On 3 January, the United States assassinated senior Iranian military official Qasem Soleimani, in Iraq. For about two decades, he headed the Islamic Revolutionary Guards Corps’s Quds Force, which oversees military and clandestine operations abroad. He was widely viewed as the second most important person in Iran after the Supreme Leader Ayatollah Ali Khamenei. His assassination has brought the already tense relationship between the United States and Iran to a new low in decades. The Iranian leadership has promised to take revenge of Soleimani’s killing. This article primarily looks at the future landscape of US-Iran hostilities in cyber domain following the killing of Iranian major general.
The history of cyber hostilities between Iran and the US can be traced back to the Stuxnet attack, a joint US-Israel cyber operation, targeting Iran’s nuclear enrichment centre in Natanz, causing self-destruction of about 1,000 centrifuges. Ever since, Iran started developing its capabilities in cyber domain and went on to launch periodic cyber operations against the United States. According to the Council on Foreign Relations’ Cyber Operations Tracker, both countries have been responsible for launching at least 27 state-sponsored cyber incidents on each other. Seven of these incidents were initiated by the United States, whereas, Iran was responsible for 20.
The Iranian leadership has promised to take revenge of Soleimani’s killing.
Experts believe that cyber operations can be part of Iran’s long-term response plan. This is because Iran is itself more cyber vulnerable than capable and will not take the chances of facing a physical retaliation to its launch of a cyber-attack. Moreover, cyber-attacks are low-profile events because of their unseen nature. In terms of verification and attribution, cyber-attacks are difficult and time-consuming. While the timing of launching cyber operations can vary, one thing is easy to conclude that these operations will not be viewed as a substitute for a physical military response by Iranian leaders.
While very limited information is publicly available about Iran’s cyberwarfare capabilities, it is no match to America’s offensive cyber capabilities. Moreover, experts are not clear whether Iranian threat actors possess the ability to intrude and target American critical infrastructure. In the past, Iranian hackers were held responsible for targeting several American banks and small dam outside New York.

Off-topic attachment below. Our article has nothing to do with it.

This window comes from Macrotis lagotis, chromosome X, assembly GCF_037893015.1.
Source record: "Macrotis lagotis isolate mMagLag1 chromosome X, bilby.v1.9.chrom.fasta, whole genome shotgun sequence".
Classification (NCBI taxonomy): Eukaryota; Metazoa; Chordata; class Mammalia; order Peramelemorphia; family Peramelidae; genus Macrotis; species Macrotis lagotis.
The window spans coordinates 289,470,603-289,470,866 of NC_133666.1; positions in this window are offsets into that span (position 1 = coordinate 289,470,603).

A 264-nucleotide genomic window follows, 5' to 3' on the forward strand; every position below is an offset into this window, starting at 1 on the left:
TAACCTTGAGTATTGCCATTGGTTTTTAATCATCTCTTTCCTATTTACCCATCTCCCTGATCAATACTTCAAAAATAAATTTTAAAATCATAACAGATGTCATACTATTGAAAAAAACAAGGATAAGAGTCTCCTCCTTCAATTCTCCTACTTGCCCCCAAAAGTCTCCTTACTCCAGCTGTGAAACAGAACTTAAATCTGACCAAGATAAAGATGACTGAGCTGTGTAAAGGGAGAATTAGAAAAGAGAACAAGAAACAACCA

There is a strong possibility that any cyber response from Iran might target American private sector, any area which largely remained target of Iranian threat actors, prior to the signing of the Iran nuclear agreement in 2015. Soleimani’s killing might reignite resolve of targeting America’s non-governmental sector. The prominent targets are likely to be health, financial services, and social media firms. These targets will not only grab international media spotlight but also cause massive reputational costs for the firms and generate privacy and data protection concerns among their users. On the other hand, the prospects of Iranian threat actors targeting American critical infrastructure remain limited due to fear of retaliation, either in cyber or physical domain.
In the coming days and weeks, Iranian threat actors are likely to launch several cyber operations against the US interests in response to Soleimani’s killing.
The most likely cyber-attack to be deployed by Iranian threat actors will be wipers (a type of malware that wipes out all information stored on hard drives). Wipers like Shamoon and Stone Drill have been used by Iranian hackers to hit mostly private-sector targets in Gulf countries. Apart from the 2014 Las Vegas Sands Corporation incident, Iranian threat actors have largely restrained in launching wipers on targets in the United States. However, this could change following the assassination of Iranian military general. Meanwhile, Iranian hacking groups are also reportedly attempting to intrude in several American organisations, including the Department of Energy and US National Labs.
In the coming days and weeks, Iranian threat actors are likely to launch several cyber operations against the US interests in response to Soleimani’s killing. These operations will be part of a combination of responses carried out in both physical and cyber domains. The primary motivation behind these attacks will be public disruption rather than financial harm while also ensuring that they might not trigger retaliation. Meanwhile, the US response to these operations will be offensive but below the threshold of a broader conflict.